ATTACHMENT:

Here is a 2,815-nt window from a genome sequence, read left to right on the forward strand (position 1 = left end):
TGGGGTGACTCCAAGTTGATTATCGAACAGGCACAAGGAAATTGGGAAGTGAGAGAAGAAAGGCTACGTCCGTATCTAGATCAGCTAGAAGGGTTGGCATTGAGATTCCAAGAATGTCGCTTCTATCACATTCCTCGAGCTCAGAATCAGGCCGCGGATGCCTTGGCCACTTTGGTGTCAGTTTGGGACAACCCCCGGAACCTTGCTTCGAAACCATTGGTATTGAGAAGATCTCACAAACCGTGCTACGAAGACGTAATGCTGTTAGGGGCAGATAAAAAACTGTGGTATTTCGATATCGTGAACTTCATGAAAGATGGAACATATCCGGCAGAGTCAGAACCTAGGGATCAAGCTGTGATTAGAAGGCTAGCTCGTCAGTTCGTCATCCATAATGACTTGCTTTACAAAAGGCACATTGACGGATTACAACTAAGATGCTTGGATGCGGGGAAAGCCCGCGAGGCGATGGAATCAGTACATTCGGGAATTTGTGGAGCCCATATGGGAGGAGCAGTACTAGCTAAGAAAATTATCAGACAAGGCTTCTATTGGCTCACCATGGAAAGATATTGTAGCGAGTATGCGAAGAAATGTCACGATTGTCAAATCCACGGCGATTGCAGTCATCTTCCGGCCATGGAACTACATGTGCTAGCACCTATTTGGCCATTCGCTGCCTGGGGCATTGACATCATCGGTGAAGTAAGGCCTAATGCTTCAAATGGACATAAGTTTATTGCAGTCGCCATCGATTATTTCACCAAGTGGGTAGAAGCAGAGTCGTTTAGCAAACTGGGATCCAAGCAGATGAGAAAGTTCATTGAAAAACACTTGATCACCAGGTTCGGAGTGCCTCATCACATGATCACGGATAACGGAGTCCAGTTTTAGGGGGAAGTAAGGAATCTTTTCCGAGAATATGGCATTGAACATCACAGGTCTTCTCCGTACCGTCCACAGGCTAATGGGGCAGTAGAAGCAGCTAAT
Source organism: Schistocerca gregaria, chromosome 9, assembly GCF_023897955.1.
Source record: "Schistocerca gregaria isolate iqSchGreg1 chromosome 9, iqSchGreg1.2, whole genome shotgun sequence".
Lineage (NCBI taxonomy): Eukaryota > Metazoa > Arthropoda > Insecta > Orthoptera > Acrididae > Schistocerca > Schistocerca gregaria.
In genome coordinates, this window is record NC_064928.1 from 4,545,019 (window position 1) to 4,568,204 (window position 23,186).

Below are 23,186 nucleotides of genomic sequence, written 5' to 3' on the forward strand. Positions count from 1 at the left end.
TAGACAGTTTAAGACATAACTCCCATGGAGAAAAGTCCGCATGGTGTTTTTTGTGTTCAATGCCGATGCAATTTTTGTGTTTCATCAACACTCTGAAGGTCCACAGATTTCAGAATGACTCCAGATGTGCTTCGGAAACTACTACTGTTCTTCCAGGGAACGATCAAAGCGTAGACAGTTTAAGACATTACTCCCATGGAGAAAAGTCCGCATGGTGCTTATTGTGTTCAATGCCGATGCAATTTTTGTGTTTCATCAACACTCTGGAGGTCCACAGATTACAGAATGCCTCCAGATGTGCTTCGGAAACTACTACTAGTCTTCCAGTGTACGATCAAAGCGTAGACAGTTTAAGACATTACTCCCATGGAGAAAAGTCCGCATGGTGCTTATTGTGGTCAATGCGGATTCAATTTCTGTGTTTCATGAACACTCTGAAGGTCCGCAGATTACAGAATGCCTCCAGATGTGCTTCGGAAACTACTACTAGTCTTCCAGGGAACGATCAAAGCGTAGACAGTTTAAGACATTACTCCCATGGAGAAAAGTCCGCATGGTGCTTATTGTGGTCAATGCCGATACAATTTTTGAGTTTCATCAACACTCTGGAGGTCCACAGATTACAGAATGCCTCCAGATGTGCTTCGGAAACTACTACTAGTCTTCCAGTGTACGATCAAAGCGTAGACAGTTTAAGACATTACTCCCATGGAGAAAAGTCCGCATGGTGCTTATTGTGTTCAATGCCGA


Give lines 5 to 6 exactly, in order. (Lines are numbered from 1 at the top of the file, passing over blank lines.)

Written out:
Lineage (NCBI taxonomy): Eukaryota > Metazoa > Arthropoda > Insecta > Orthoptera > Acrididae > Schistocerca > Schistocerca gregaria.
In genome coordinates, this window is record NC_064928.1 from 4,545,019 (window position 1) to 4,568,204 (window position 23,186).